After a year of laying the groundwork for the next phase of action, the Brookfield Public Library Board of Trustees announced last week that it was assembling a Facilities Advisory Committee.
That committee will be instrumental in developing final plans for a new library and a strategy for financing its construction. Library Director Kimberly Coughran said the goal is to have the committee in place by March.
“The board hasn’t set a minimum or maximum number for the committee yet,” said Coughran, “but the expectation is that the committee will meet monthly over 2014, starting in March.”
When 2014 wraps up, the expectation is that the library board will have a firm plan in place for a new library to pitch to the public. And the Facilities Advisory Committee is critical to creating a plan that the public will accept, said library board President Jennifer Mack Perry.
“We need the input,” said Perry. “This is a big job and it affects the community as a whole.”
The library board began its quest to build a new library nearly two years ago when it announced plans to purchase Brookfield United Methodist Church, which sat across Lincoln Avenue from the present library.
In December 2012, the Brookfield village board approved the library’s preliminary planned development application. Part of that approval was a provision granting the library a seven-year window to develop and gain approval for final plans.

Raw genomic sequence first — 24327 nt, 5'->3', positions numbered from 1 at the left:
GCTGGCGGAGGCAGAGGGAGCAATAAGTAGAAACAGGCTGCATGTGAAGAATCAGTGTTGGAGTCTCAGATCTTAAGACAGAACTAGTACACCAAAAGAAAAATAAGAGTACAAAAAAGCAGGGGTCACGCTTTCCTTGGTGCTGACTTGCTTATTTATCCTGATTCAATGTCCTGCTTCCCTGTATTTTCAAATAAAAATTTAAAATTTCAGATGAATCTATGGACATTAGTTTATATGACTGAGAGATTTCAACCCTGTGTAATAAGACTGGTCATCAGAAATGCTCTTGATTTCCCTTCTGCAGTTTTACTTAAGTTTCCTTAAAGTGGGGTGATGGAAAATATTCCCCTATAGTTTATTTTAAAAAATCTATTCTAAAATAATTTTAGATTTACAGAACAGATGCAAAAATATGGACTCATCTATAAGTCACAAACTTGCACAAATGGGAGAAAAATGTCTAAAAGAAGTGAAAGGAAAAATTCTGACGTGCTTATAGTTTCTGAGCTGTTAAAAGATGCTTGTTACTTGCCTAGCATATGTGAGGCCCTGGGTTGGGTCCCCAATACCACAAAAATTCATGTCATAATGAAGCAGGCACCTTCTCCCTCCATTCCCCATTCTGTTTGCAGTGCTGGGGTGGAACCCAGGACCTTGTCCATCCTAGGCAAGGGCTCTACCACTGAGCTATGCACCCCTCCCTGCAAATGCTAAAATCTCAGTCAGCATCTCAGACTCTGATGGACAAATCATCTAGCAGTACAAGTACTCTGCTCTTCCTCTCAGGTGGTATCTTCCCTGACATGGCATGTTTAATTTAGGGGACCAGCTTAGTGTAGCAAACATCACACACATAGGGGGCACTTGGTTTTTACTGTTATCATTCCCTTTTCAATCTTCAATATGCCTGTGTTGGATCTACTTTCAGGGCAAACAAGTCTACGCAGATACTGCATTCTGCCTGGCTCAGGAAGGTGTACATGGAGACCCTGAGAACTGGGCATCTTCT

The library also finally purchased the church property and demolished the church building in the summer of 2013. The library board wants a new facility to be built on the former church land.
If the Facilities Advisory Committee does complete a final plan for the library by the end of the year, the library could begin the final planned development process in 2015. The matter would first go before the village’s newly formed Planning and Zoning Commission before heading back to the village board for final approval.
Should the library gain final approval of the plan from the village board, it would then be up to the library board to win the approval of the community. Initially, library officials estimated that building a new library would cost between $9.5 and $12 million. As a result, the community is likely to be asked to support a tax referendum to raise a portion of the construction funding.
Exactly how much the community will be asked to bear depends on how much the final design will cost and how much money the library board is able to save along the way.
As far as final costs go, library officials have signaled that they will be scaling back the plan that received preliminary approval in December 2012.
“We are looking to scale it back somewhat, keeping in mind the effects it will have on the immediate neighbors and cost-wise,” Perry said. “We’re balancing all these needs with what our fiscal constraints are.”
The library has been saving money for the new building in recent years, transferring about $500,000 annually in tax money raised for general operating purposes to a special reserve fund.
In addition, the library in 2013 sold a property on Arden Avenue for another $295,000, which went into the special fund. According to Coughran, the library’s special reserve fund stands at about $3 million.
The push to finalize a design for a new library comes during the library’s 100th anniversary, which will be celebrated throughout 2014. A special Centennial Day celebration is planned for June 27 on the former church property. Details of that celebration are still pending.
Anyone interested in volunteering for the Facilities Advisory Committee is asked to contact Library Director Kimberly Coughran at 708-485-6917, ext. 121, or by email at email@example.com.